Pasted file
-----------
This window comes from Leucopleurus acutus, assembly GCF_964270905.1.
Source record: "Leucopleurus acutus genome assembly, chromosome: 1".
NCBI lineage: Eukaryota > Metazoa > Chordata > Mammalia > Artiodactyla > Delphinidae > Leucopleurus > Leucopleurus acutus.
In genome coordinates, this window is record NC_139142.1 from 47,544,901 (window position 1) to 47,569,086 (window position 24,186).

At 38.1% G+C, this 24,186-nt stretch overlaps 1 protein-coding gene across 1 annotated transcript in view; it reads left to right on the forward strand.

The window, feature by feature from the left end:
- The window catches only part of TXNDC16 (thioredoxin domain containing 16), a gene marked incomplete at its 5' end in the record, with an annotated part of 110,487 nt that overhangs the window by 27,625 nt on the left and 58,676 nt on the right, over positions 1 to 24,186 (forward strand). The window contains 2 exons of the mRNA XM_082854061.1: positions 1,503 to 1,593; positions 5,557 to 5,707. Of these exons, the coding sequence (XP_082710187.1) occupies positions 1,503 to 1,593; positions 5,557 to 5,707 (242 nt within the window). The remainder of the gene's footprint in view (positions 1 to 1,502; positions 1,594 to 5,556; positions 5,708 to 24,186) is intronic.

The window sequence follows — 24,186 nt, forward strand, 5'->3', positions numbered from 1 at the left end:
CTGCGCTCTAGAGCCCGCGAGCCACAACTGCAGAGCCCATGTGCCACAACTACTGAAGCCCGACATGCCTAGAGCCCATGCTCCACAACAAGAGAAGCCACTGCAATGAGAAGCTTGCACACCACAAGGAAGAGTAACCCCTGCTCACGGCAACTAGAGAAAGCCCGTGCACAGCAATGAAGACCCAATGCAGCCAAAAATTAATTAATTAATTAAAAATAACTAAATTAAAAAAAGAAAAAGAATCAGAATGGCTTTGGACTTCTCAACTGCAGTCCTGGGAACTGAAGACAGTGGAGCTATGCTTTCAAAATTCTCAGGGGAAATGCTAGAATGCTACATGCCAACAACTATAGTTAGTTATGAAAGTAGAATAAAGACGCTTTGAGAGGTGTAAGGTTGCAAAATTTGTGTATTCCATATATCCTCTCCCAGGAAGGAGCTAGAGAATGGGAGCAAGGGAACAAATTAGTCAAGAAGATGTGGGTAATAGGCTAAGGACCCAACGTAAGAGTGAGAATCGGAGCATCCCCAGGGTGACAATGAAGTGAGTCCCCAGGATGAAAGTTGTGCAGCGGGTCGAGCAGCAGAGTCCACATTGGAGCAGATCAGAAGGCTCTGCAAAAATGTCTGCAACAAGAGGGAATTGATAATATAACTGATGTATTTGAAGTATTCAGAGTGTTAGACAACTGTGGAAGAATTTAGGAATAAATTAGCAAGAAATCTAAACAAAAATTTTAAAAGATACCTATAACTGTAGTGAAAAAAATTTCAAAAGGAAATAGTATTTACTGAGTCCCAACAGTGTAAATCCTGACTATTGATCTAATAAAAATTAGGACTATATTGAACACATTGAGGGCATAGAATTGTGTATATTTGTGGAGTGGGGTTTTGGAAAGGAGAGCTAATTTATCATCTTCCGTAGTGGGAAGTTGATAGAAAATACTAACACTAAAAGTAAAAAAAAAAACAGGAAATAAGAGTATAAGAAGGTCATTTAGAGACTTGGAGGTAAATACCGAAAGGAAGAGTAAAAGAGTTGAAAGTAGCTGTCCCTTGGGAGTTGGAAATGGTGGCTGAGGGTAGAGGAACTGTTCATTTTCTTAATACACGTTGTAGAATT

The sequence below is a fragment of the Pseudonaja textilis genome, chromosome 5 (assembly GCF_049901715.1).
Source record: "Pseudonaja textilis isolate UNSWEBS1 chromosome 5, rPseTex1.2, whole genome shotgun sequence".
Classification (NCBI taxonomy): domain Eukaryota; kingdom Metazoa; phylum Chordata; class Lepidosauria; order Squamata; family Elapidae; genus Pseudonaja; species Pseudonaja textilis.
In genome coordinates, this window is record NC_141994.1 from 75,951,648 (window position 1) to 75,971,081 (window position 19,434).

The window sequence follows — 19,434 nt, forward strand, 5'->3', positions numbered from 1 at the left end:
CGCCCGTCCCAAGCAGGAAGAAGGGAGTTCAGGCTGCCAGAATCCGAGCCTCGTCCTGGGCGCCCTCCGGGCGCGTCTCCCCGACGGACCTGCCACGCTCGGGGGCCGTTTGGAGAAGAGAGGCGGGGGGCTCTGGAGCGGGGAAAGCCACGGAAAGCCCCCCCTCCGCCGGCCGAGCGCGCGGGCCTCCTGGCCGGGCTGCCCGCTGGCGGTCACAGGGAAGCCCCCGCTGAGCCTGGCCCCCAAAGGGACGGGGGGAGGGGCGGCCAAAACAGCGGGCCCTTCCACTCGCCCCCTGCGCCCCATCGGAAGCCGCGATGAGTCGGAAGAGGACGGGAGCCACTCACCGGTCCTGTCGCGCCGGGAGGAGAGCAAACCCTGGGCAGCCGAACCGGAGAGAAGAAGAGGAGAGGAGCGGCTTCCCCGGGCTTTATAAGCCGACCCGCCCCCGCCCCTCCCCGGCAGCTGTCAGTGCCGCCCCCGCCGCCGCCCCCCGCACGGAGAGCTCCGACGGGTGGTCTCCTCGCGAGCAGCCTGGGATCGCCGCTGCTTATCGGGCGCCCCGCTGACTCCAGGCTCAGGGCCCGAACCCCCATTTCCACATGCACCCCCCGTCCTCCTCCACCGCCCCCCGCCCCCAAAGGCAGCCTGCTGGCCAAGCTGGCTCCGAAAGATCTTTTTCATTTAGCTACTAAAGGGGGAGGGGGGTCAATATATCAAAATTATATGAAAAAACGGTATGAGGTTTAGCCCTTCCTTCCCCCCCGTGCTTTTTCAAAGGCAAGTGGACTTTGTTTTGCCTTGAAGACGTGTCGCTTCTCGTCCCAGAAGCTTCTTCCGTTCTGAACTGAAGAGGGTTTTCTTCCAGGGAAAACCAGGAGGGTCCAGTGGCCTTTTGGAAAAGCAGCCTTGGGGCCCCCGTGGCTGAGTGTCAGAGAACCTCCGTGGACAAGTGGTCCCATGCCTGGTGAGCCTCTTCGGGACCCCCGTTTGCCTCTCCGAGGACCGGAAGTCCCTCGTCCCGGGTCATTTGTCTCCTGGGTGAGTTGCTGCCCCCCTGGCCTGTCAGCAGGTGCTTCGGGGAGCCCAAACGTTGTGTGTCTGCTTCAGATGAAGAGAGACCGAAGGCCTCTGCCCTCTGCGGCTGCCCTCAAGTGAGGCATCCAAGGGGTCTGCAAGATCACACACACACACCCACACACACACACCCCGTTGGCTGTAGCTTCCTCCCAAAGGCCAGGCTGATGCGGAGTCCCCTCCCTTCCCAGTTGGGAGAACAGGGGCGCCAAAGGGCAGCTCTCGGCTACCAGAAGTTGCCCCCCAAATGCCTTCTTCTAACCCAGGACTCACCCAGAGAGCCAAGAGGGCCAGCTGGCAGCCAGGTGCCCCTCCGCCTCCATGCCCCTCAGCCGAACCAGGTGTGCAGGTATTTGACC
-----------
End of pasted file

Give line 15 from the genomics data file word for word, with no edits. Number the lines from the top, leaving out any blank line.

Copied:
CGCCCGTCCCAAGCAGGAAGAAGGGAGTTCAGGCTGCCAGAATCCGAGCCTCGTCCTGGGCGCCCTCCGGGCGCGTCTCCCCGACGGACCTGCCACGCTCGGGGGCCGTTTGGAGAAGAGAGGCGGGGGGCTCTGGAGCGGGGAAAGCCACGGAAAGCCCCCCCTCCGCCGGCCGAGCGCGCGGGCCTCCTGGCCGGGCTGCCCGCTGGCGGTCACAGGGAAGCCCCCGCTGAGCCTGGCCCCCAAAGGGACGGGGGGAGGGGCGGCCAAAACAGCGGGCCCTTCCACTCGCCCCCTGCGCCCCATCGGAAGCCGCGATGAGTCGGAAGAGGACGGGAGCCACTCACCGGTCCTGTCGCGCCGGGAGGAGAGCAAACCCTGGGCAGCCGAACCGGAGAGAAGAAGAGGAGAGGAGCGGCTTCCCCGGGCTTTATAAGCCGACCCGCCCCCGCCCCTCCCCGGCAGCTGTCAGTGCCGCCCCCGCCGCCGCCCCCCGCACGGAGAGCTCCGACGGGTGGTCTCCTCGCGAGCAGCCTGGGATCGCCGCTGCTTATCGGGCGCCCCGCTGACTCCAGGCTCAGGGCCCGAACCCCCATTTCCACATGCACCCCCCGTCCTCCTCCACCGCCCCCCGCCCCCAAAGGCAGCCTGCTGGCCAAGCTGGCTCCGAAAGATCTTTTTCATTTAGCTACTAAAGGGGGAGGGGGGTCAATATATCAAAATTATATGAAAAAACGGTATGAGGTTTAGCCCTTCCTTCCCCCCCGTGCTTTTTCAAAGGCAAGTGGACTTTGTTTTGCCTTGAAGACGTGTCGCTTCTCGTCCCAGAAGCTTCTTCCGTTCTGAACTGAAGAGGGTTTTCTTCCAGGGAAAACCAGGAGGGTCCAGTGGCCTTTTGGAAAAGCAGCCTTGGGGCCCCCGTGGCTGAGTGTCAGAGAACCTCCGTGGACAAGTGGTCCCATGCCTGGTGAGCCTCTTCGGGACCCCCGTTTGCCTCTCCGAGGACCGGAAGTCCCTCGTCCCGGGTCATTTGTCTCCTGGGTGAGTTGCTGCCCCCCTGGCCTGTCAGCAGGTGCTTCGGGGAGCCCAAACGTTGTGTGTCTGCTTCAGATGAAGAGAGACCGAAGGCCTCTGCCCTCTGCGGCTGCCCTCAAGTGAGGCATCCAAGGGGTCTGCAAGATCACACACACACACCCACACACACACACCCCGTTGGCTGTAGCTTCCTCCCAAAGGCCAGGCTGATGCGGAGTCCCCTCCCTTCCCAGTTGGGAGAACAGGGGCGCCAAAGGGCAGCTCTCGGCTACCAGAAGTTGCCCCCCAAATGCCTTCTTCTAACCCAGGACTCACCCAGAGAGCCAAGAGGGCCAGCTGGCAGCCAGGTGCCCCTCCGCCTCCATGCCCCTCAGCCGAACCAGGTGTGCAGGTATTTGACC